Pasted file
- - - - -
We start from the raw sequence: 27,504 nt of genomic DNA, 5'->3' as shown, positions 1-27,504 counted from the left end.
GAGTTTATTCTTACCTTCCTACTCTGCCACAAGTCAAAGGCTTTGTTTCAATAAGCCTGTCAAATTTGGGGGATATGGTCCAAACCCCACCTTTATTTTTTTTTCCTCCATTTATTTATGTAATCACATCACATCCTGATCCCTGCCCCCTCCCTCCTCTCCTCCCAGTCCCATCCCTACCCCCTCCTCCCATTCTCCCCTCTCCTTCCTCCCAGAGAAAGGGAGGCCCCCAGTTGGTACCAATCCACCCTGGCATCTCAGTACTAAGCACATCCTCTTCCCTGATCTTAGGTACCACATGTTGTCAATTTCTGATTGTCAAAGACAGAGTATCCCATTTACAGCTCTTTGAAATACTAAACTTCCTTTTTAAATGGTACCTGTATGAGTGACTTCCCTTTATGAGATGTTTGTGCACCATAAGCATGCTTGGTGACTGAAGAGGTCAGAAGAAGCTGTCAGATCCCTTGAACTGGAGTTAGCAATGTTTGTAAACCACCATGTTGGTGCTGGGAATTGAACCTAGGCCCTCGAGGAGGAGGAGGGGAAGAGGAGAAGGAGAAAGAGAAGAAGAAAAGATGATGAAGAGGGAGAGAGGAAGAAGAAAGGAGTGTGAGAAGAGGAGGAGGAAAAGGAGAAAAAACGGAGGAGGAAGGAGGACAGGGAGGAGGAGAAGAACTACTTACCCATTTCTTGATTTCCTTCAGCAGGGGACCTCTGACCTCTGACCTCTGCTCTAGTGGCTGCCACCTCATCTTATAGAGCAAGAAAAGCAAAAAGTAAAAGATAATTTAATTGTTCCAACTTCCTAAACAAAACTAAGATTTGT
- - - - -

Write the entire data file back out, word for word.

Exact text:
We start from the raw sequence: 27,504 nt of genomic DNA, 5'->3' as shown, positions 1-27,504 counted from the left end.
GAGTTTATTCTTACCTTCCTACTCTGCCACAAGTCAAAGGCTTTGTTTCAATAAGCCTGTCAAATTTGGGGGATATGGTCCAAACCCCACCTTTATTTTTTTTTCCTCCATTTATTTATGTAATCACATCACATCCTGATCCCTGCCCCCTCCCTCCTCTCCTCCCAGTCCCATCCCTACCCCCTCCTCCCATTCTCCCCTCTCCTTCCTCCCAGAGAAAGGGAGGCCCCCAGTTGGTACCAATCCACCCTGGCATCTCAGTACTAAGCACATCCTCTTCCCTGATCTTAGGTACCACATGTTGTCAATTTCTGATTGTCAAAGACAGAGTATCCCATTTACAGCTCTTTGAAATACTAAACTTCCTTTTTAAATGGTACCTGTATGAGTGACTTCCCTTTATGAGATGTTTGTGCACCATAAGCATGCTTGGTGACTGAAGAGGTCAGAAGAAGCTGTCAGATCCCTTGAACTGGAGTTAGCAATGTTTGTAAACCACCATGTTGGTGCTGGGAATTGAACCTAGGCCCTCGAGGAGGAGGAGGGGAAGAGGAGAAGGAGAAAGAGAAGAAGAAAAGATGATGAAGAGGGAGAGAGGAAGAAGAAAGGAGTGTGAGAAGAGGAGGAGGAAAAGGAGAAAAAACGGAGGAGGAAGGAGGACAGGGAGGAGGAGAAGAACTACTTACCCATTTCTTGATTTCCTTCAGCAGGGGACCTCTGACCTCTGACCTCTGCTCTAGTGGCTGCCACCTCATCTTATAGAGCAAGAAAAGCAAAAAGTAAAAGATAATTTAATTGTTCCAACTTCCTAAACAAAACTAAGATTTGT